No sleight of hand

cartoon magician with rabbit on his headThere is no magic to what we do to help fearful dogs, however you define magic. It’s time, energy, and effort all resting on a nice bed of patience.

In order to survive every species has to have reason to crawl out of bed every morning, or evening if they’re nocturnal. If they can’t it’s an indication something is wrong, seriously wrong. If we have dogs who are not fearful an unwillingness or inability to eat or engage in something fun is a big red flag. Sure our dogs get old and slow down, but when they start refusing food or ignore invitations to go for a walk we start to dread the writing on the wall. Often we head to the vet. An otherwise healthy dog who is not interested in food or doing anything that dogs typically enjoy doing, is in trouble. No magic is going to help them, we are.

First we eliminate any medical reasons for a dog’s behavior. An injured or sick dog needs to be treated. Once we can be assured that they aren’t hurting we tap into their brain’s reward system and run with it. If we can’t do this using food or fun, we have to do something to make it easier for them to stop worrying about protecting themselves and find ways to help them out of the funk of despair and depression, both responses I don’t doubt dogs experience.

If we can lower the dog’s level of anxiety either by the management of their environment and/or the use of medications we need to do it. We need to take hold of the reins of a dog’s reward system and turn them into addicts for what we offer them. Once we do that it only looks like magic.

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10 comments so far

  1. justthreadtwiddling on

    Lucy, our 14 yo Australian Cattle Dog , got very depressed when we lost Jethro. They had been together for several years. We waited a while, tried pain meds which helped a little, and then I decided to get a pup. We knew she wouldn’t be around forever, and I needed to get another dog for my mental health before we lost her. I ended up bringing home litter mates and Lucy perked up quite a bit. I am glad she was interested in something fun during her final days with us.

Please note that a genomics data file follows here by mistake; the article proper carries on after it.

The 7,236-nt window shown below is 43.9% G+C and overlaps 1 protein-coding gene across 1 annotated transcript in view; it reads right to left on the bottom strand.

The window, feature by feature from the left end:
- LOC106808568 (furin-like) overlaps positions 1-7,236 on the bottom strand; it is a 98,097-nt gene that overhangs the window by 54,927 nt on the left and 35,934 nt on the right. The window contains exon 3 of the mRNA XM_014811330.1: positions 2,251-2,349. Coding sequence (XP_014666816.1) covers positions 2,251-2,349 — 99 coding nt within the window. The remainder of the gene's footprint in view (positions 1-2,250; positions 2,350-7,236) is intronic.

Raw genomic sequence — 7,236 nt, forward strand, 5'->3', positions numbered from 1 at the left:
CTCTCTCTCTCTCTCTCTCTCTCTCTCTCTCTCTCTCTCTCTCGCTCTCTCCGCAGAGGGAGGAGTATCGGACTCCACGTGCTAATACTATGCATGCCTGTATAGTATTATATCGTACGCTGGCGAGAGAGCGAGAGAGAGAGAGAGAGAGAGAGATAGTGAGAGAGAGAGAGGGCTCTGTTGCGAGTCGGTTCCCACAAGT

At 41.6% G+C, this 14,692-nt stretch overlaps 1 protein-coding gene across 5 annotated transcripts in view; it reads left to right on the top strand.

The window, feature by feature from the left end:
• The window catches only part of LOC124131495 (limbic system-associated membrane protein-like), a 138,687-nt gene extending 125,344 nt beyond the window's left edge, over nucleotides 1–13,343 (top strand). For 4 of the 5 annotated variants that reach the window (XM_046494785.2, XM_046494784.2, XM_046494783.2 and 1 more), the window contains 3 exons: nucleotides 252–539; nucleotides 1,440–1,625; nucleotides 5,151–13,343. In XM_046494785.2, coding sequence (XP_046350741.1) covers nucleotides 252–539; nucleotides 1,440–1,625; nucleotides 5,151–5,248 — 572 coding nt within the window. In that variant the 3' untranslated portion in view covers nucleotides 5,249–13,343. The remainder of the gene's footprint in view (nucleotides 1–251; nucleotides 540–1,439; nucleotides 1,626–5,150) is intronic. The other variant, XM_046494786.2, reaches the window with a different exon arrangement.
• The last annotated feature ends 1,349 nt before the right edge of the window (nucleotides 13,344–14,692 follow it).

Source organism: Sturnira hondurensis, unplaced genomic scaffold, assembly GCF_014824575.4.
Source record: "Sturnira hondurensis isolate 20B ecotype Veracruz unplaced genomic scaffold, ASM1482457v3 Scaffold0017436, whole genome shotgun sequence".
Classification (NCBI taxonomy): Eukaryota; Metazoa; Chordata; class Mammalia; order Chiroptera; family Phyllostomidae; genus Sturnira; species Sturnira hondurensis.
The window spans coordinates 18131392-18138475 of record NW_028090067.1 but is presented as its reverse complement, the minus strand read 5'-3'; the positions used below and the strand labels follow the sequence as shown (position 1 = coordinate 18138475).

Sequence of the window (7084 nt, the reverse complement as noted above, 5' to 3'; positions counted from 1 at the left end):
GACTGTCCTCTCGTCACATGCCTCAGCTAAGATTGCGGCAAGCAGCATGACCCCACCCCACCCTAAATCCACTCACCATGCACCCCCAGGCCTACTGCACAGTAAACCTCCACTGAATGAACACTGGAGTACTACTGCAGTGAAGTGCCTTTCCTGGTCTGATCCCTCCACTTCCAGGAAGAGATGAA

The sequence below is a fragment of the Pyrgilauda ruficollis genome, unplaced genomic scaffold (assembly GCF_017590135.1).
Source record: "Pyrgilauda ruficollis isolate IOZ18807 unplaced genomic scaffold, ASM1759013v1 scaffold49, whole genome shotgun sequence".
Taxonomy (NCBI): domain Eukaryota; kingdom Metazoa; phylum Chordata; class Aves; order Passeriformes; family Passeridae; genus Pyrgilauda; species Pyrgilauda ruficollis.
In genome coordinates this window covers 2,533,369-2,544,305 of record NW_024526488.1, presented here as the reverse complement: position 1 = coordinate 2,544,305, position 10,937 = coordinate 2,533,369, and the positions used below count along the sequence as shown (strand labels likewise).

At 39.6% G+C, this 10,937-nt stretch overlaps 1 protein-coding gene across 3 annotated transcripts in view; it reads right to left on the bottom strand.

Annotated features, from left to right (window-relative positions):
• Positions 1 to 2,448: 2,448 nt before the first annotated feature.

2. Alyssa on

    I took Clayton to the vet a few weeks ago. He had only refused to eat for two meals, but it was so out of character for him that I knew there was a problem. Turned out he just had a bad case of gas that made his stomach hurt, but I’m glad I took him in anyway. Like you said–you don’t wait for magic. You have to step in and help them. He got some medicine that made him feel better and he’s back to his usual active, healthy, hungry self.

    • Debbie Jacobs on

      So glad it turned out to be an easily managed problem!

  3. Richard Ford on

    I am a huge believer in the simple things you have said in this post. There is no rewarding a dog who is too fearful or depressed to think about food or play. The cause of fear and anxiety can be obvious, or completely hidden, but controlling the physiology of the response, either through medical or environmental management to reduce and/or eliminate the stress is essential in order to have a shot at finding out what they actually like. Eliminating health as a potential cause is certainly a first step in this process. I love bringing out the fun side of a dog, which I know they all have despite how buried it might be. Connecting with them and seeing the transition to happiness, building confidence and trust, what a rewarding experience it is to see and be a part of.

    • fearfuldogs on

      Thanks for reading and commenting. We often can’t help ourselves by wanting a quick fix and unfortunately when it seems to happen on television, we want it for ourselves and our dogs.

      • KellyK on

        Yeah, the magic of editing. If someone works with a dog for weeks, you could condense that into a half hour show and make it look like magic. Not to mention that everything that doesn’t fit into the story the show wants to tell ends up on the cutting room floor.

  4. oreoowner on

    So true! This post makes me think of my dog, Oreo. Weeks after being attacked by another dog, she suddenly stopped eating. This went on for a few days. After trying all sorts of different yummy foods, I took her to the vet. The vet couldn’t figure it out, maybe allergies they said. We later realized it was anxiety. We’ve done a lot of training, and continue to do so in reactive class. But I am happy to report she is definitely eating more!

  5. 2 Punk Dogs on

    I hate when people say “too bad you can’t get the (TV trainer), he would have her straightened out in an hour.” I was so glad when I saw an episode with a very fearful dog where he said that the dog was “a worst case scenario”, because it showed that he didn’t really know what to do either. I don’t agree with most of his methods & know they would make our 2 satos more stressed.

    To your original point – It took a long time to find food that Maggie would eat on a regular basis. She suddenly lost her appetite and started losing weight after doing well for about a year. The vet ran blood tests and found that Maggie had Leptospirosis, probably from drinking water in puddles in the woods on walks. She started eating more and gaining weight once we started antibiotics. It was a relief to find a medical reason when we couldn’t find a trigger otherwise.


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